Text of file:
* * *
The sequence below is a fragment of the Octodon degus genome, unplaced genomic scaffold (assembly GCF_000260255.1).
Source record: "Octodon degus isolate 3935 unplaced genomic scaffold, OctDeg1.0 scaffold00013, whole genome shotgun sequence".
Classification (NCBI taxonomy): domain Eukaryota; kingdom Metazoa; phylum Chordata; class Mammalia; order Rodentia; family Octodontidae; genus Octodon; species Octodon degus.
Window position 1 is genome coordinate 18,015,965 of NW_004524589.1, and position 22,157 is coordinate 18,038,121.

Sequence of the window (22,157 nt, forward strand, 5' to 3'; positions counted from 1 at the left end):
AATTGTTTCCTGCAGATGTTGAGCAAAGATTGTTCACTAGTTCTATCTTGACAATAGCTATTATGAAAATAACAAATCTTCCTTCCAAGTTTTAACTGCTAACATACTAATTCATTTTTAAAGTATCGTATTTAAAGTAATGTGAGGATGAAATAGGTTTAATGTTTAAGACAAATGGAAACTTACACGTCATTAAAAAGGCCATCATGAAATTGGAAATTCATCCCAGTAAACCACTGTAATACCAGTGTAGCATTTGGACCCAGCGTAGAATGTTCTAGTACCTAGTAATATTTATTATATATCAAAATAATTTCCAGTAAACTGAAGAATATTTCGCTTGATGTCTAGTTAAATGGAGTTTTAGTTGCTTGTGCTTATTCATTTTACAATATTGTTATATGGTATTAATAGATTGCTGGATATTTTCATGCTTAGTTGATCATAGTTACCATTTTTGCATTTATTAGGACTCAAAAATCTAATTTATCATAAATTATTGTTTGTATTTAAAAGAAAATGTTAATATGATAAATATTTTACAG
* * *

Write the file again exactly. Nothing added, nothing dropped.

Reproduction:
The sequence below is a fragment of the Octodon degus genome, unplaced genomic scaffold (assembly GCF_000260255.1).
Source record: "Octodon degus isolate 3935 unplaced genomic scaffold, OctDeg1.0 scaffold00013, whole genome shotgun sequence".
Classification (NCBI taxonomy): domain Eukaryota; kingdom Metazoa; phylum Chordata; class Mammalia; order Rodentia; family Octodontidae; genus Octodon; species Octodon degus.
Window position 1 is genome coordinate 18,015,965 of NW_004524589.1, and position 22,157 is coordinate 18,038,121.

Sequence of the window (22,157 nt, forward strand, 5' to 3'; positions counted from 1 at the left end):
AATTGTTTCCTGCAGATGTTGAGCAAAGATTGTTCACTAGTTCTATCTTGACAATAGCTATTATGAAAATAACAAATCTTCCTTCCAAGTTTTAACTGCTAACATACTAATTCATTTTTAAAGTATCGTATTTAAAGTAATGTGAGGATGAAATAGGTTTAATGTTTAAGACAAATGGAAACTTACACGTCATTAAAAAGGCCATCATGAAATTGGAAATTCATCCCAGTAAACCACTGTAATACCAGTGTAGCATTTGGACCCAGCGTAGAATGTTCTAGTACCTAGTAATATTTATTATATATCAAAATAATTTCCAGTAAACTGAAGAATATTTCGCTTGATGTCTAGTTAAATGGAGTTTTAGTTGCTTGTGCTTATTCATTTTACAATATTGTTATATGGTATTAATAGATTGCTGGATATTTTCATGCTTAGTTGATCATAGTTACCATTTTTGCATTTATTAGGACTCAAAAATCTAATTTATCATAAATTATTGTTTGTATTTAAAAGAAAATGTTAATATGATAAATATTTTACAG